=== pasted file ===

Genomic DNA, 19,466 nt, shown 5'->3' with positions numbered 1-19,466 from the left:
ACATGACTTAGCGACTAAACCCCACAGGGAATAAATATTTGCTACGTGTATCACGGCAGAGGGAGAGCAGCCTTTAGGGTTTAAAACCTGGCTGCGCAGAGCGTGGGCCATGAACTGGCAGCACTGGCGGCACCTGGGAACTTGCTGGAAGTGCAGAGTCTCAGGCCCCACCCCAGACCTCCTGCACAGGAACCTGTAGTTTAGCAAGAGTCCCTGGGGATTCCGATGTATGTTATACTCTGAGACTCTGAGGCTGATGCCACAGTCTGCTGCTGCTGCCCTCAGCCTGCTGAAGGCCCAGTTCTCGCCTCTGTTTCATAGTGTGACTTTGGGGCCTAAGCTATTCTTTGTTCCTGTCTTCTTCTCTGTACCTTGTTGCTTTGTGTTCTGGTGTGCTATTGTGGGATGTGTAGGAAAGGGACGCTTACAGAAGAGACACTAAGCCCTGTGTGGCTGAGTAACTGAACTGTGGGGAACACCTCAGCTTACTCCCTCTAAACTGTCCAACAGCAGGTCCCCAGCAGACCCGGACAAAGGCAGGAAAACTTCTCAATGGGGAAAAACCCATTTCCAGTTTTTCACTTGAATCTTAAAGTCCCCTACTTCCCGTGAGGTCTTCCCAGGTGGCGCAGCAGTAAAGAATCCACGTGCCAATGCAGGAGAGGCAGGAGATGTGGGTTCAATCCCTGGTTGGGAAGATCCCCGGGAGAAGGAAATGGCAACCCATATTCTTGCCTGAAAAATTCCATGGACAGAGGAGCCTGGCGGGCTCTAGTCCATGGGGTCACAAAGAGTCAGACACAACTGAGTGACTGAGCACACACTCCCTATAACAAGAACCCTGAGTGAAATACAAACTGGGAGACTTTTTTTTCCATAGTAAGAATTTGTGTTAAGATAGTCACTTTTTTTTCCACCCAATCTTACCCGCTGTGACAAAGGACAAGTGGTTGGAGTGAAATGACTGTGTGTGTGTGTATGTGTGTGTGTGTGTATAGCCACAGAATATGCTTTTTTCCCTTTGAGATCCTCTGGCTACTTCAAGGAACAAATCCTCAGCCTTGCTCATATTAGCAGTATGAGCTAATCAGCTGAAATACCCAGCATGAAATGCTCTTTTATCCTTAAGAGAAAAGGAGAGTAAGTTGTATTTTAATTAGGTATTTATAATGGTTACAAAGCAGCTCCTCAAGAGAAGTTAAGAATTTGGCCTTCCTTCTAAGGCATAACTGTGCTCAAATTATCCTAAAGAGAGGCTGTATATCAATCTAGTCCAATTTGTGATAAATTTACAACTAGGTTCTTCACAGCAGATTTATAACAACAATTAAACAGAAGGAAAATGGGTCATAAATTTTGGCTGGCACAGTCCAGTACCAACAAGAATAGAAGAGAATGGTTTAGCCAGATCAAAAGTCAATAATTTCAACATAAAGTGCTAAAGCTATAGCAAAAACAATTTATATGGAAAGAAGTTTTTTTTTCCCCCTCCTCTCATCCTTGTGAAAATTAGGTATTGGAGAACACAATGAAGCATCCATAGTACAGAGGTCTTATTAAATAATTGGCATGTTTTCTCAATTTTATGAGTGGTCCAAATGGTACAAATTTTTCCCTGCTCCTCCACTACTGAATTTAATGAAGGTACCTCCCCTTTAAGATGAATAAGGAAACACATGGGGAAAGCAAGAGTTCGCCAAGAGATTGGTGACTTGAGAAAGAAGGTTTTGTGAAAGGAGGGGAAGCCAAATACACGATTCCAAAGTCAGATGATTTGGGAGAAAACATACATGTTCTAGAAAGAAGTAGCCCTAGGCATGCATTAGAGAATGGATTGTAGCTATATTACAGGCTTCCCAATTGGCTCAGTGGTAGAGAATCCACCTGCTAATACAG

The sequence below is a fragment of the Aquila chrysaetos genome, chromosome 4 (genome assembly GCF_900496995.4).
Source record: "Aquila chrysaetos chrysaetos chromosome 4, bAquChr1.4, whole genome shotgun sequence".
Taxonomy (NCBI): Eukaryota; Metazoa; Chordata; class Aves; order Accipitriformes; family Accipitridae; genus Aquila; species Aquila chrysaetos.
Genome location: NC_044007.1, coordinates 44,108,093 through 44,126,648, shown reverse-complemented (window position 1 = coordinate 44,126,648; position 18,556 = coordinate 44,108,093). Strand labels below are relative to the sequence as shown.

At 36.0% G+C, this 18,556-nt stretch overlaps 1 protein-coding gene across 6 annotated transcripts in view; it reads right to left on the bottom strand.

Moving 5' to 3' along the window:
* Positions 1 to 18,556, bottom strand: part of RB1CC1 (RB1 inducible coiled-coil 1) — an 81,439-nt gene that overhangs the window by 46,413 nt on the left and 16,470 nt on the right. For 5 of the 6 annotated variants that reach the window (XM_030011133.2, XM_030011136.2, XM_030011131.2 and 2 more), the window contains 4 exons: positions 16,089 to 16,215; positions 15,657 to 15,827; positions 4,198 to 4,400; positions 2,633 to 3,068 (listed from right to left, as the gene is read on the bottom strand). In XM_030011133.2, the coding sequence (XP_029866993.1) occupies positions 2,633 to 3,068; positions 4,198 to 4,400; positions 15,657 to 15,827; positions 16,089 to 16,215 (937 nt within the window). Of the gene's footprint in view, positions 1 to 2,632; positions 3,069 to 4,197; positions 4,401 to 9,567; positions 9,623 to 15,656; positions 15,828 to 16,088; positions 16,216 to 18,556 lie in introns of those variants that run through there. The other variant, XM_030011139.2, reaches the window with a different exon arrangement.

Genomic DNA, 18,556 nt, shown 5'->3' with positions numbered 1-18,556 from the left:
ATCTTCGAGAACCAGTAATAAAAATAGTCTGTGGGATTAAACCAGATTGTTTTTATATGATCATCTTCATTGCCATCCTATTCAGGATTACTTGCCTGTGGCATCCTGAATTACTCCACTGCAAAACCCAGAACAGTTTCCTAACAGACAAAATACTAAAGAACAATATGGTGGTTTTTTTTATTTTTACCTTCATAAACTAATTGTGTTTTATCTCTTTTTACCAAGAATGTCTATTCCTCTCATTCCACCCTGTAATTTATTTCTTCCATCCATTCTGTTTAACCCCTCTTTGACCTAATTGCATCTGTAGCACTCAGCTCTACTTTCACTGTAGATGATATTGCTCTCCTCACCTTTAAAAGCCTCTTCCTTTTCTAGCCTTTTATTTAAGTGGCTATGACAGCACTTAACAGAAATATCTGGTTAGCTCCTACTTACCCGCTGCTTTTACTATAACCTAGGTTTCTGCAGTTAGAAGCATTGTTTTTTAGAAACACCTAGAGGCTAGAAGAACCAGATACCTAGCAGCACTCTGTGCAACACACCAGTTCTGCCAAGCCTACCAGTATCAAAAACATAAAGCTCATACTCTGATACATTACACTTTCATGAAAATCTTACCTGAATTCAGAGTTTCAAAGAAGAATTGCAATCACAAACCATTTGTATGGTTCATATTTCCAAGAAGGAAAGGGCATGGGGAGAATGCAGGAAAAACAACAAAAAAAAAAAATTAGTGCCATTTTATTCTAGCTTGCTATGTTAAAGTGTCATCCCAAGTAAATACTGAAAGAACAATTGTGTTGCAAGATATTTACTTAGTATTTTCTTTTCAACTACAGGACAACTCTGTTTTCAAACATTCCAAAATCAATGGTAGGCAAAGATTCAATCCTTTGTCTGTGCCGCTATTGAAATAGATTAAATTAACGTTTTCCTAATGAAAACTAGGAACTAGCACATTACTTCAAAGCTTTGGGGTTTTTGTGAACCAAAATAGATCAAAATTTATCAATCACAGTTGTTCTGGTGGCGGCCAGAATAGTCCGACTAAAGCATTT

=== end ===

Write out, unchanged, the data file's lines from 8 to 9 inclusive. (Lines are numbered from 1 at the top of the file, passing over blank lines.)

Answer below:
Moving 5' to 3' along the window:
* Positions 1 to 18,556, bottom strand: part of RB1CC1 (RB1 inducible coiled-coil 1) — an 81,439-nt gene that overhangs the window by 46,413 nt on the left and 16,470 nt on the right. For 5 of the 6 annotated variants that reach the window (XM_030011133.2, XM_030011136.2, XM_030011131.2 and 2 more), the window contains 4 exons: positions 16,089 to 16,215; positions 15,657 to 15,827; positions 4,198 to 4,400; positions 2,633 to 3,068 (listed from right to left, as the gene is read on the bottom strand). In XM_030011133.2, the coding sequence (XP_029866993.1) occupies positions 2,633 to 3,068; positions 4,198 to 4,400; positions 15,657 to 15,827; positions 16,089 to 16,215 (937 nt within the window). Of the gene's footprint in view, positions 1 to 2,632; positions 3,069 to 4,197; positions 4,401 to 9,567; positions 9,623 to 15,656; positions 15,828 to 16,088; positions 16,216 to 18,556 lie in introns of those variants that run through there. The other variant, XM_030011139.2, reaches the window with a different exon arrangement.